Interpretation itself has several phases, corresponding to the beginning phase of therapy. During interpretation, patient and therapist work to understand the nature of the patient's disturbed object relationships by the "unconscious meanings of their behavior in their transferential relationship with the therapist" (McGinn, 1998, p. 192) the first phase of interpretation is a time for exploration and free association; at this point, the patient is expressing and the therapist is formulating the meanings of those expressions in terms of object relations. This is followed by an "empathic confrontation," in which the therapist gently guides the patient's maladaptive unconscious object relations into consciousness. Once the patient is conscious of his behaviors, the final phase of interpretation can take place, which is sometimes called a "genetic interpretation" (McGinn, 1998, p. 192). This is when the therapist "uses his interpretations of the current relationship between himself and the patient and links it to…
Buckley, P. (1996). An Object Relations Perspective on the Nature of Resistance and Therapeutic Change. American Journal of Psychotherapy, 50 (1), 45+.
Buckley, P. (1994). Self-Psychology, Object Relations Theory and Supportive Psychotherapy. American Journal of Psychotherapy, 48 (4), 519+.
Knight, Z. (2006). Some Thoughts on the Psychological Roots of the Behavior of Serial Killers as Narcissists: an Object Relations Perspective. Social Behavior and Personality, 34 (10), 1189+.
McGinn, L. (1998). Interview: Otto F. Kernberg, M.D., F.A.P.A., Developer of Object Relations Psychoanalytic Therapy for Borderline Personality Disorder. American Journal of Psychotherapy, 52 (2), 191+.
The object relations theory of the personality developed from the study of the patient-therapist relationship as it relates to the earlier mother-infant dyad. Object relations theory emphasizes the infant's early experiences with its primary caregiver (typically the mother) as the fundamental determinant of the formation of adult personality. The infant's need for attachment is the primary motivating factor in the development of the self. Two schools of Object elations theorists split off from Freud: one group often termed the British Independent group disagreed with the Freudian notion that behavior was a function of instincts and placed the ego at the center of personality (founded by British analysts onald Fairbairn, Donald Winnicott); the Kleinian group (founded by Melanie Klein) retained Freud's view concerning instincts but disagreed about the role of unconscious fantasy in the regulation of instinctual tension. Both schools concentrate on the first three years of life and the…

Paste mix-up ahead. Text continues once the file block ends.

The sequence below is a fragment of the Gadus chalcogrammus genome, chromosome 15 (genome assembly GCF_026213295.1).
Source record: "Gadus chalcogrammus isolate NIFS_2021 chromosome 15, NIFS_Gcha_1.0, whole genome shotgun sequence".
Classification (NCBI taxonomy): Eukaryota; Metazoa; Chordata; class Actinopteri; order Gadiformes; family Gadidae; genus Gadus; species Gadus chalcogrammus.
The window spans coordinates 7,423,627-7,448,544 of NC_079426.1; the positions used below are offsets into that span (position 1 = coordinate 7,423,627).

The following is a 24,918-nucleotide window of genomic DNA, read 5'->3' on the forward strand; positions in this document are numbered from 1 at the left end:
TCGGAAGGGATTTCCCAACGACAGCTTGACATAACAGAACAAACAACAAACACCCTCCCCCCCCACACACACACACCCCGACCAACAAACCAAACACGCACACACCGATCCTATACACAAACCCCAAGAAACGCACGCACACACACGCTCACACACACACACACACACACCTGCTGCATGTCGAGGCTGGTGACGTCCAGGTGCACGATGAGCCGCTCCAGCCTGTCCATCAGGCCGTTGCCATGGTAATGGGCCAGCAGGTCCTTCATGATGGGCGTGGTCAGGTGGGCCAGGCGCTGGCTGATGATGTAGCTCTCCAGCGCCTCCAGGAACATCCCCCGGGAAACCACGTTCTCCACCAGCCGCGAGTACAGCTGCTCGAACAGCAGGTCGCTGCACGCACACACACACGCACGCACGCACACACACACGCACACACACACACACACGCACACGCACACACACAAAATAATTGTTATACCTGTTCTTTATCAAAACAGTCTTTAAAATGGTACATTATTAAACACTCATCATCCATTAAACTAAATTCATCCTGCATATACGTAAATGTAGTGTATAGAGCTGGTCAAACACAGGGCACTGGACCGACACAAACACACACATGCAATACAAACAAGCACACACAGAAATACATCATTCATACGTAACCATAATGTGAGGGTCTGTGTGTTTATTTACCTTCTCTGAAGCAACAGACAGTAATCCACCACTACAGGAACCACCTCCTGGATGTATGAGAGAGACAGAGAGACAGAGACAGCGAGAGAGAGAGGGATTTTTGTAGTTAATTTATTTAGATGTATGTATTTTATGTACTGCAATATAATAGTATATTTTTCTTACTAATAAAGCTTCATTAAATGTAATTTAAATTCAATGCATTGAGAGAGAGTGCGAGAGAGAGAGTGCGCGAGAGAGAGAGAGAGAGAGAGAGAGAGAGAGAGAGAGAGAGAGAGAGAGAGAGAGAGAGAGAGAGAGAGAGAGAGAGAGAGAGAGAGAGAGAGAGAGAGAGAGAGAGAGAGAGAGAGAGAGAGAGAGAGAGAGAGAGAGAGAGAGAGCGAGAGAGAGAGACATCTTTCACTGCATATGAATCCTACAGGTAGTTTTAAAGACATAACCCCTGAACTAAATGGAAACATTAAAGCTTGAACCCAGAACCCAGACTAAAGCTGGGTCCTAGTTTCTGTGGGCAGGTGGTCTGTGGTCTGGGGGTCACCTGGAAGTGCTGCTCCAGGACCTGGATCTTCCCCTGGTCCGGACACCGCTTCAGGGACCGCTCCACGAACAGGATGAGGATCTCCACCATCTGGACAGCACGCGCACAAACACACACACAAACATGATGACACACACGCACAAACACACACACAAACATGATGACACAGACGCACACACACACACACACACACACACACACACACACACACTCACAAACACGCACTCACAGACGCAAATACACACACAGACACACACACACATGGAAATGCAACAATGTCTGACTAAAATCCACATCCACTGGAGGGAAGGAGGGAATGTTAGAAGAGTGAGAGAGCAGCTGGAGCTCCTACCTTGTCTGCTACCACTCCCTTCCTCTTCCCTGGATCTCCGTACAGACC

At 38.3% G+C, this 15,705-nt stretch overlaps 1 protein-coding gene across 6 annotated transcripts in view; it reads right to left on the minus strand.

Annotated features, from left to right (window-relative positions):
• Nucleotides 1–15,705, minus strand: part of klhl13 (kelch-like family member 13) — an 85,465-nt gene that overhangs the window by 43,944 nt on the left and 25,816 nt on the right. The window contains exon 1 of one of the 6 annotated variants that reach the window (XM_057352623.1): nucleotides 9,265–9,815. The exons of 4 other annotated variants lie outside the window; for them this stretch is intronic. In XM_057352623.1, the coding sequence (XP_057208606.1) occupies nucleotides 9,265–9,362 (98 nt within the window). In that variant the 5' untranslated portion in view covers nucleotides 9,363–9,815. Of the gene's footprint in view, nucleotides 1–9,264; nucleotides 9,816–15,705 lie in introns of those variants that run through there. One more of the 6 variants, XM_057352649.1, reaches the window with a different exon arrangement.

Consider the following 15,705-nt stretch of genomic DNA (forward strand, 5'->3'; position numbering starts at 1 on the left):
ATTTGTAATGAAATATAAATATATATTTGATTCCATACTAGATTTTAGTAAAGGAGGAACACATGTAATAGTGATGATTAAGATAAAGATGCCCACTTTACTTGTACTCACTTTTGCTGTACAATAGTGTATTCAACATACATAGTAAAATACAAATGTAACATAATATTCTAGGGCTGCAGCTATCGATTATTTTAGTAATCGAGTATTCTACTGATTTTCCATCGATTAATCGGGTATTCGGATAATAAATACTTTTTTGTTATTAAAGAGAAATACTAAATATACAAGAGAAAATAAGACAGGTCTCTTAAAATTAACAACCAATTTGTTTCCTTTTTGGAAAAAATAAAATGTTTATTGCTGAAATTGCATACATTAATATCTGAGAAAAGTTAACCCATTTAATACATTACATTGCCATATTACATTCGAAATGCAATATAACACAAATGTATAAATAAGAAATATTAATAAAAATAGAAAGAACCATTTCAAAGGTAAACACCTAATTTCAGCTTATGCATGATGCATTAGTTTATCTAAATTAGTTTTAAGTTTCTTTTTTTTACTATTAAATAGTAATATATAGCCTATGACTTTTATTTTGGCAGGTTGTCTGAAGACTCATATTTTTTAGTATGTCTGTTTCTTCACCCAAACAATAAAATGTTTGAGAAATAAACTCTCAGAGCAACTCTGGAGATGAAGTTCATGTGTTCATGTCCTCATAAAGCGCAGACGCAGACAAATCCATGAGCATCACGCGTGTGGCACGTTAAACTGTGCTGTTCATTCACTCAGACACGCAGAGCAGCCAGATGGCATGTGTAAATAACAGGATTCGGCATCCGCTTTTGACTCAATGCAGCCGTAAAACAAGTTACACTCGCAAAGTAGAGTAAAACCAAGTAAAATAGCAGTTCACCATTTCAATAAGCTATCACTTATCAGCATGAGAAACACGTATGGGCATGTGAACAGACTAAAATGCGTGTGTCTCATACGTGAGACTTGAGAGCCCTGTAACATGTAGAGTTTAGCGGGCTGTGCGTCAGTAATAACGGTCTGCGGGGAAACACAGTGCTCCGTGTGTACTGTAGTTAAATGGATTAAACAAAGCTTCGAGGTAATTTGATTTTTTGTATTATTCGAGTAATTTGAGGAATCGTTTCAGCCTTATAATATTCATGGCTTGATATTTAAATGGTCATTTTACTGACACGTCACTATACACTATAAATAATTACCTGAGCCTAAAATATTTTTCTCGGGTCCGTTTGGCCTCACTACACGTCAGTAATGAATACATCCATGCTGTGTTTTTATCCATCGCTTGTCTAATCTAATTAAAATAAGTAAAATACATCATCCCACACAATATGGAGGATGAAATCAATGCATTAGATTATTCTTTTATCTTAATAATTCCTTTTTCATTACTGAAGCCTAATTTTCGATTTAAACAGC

Beck, A.T. (1976). Cognitive therapies and emotional disorders. New York: New American
Burns, D.D. (1980). Feeling good: The new mood therapy. New York: William Morrow.
Scharff, J.S. & Scharff, D.E. (1998). Object Relations Individual Therapy. Northvale, NJ:
S., experts estimate the genuine number of incidents of abuse and neglect ranges three times higher than reported. (National Child Abuse Statistics, 2006) in light of these critical contemporary concerns for youth, this researcher chose to document the application of Object elation, Attachment Theories, and Self-Psychology to clinical practice, specifically focusing on a patient who experienced abuse when a child. Consequently, this researcher contends this clinical case study dissertation proves to be vital venture, which will contribute to enhancing research in the field of psychology.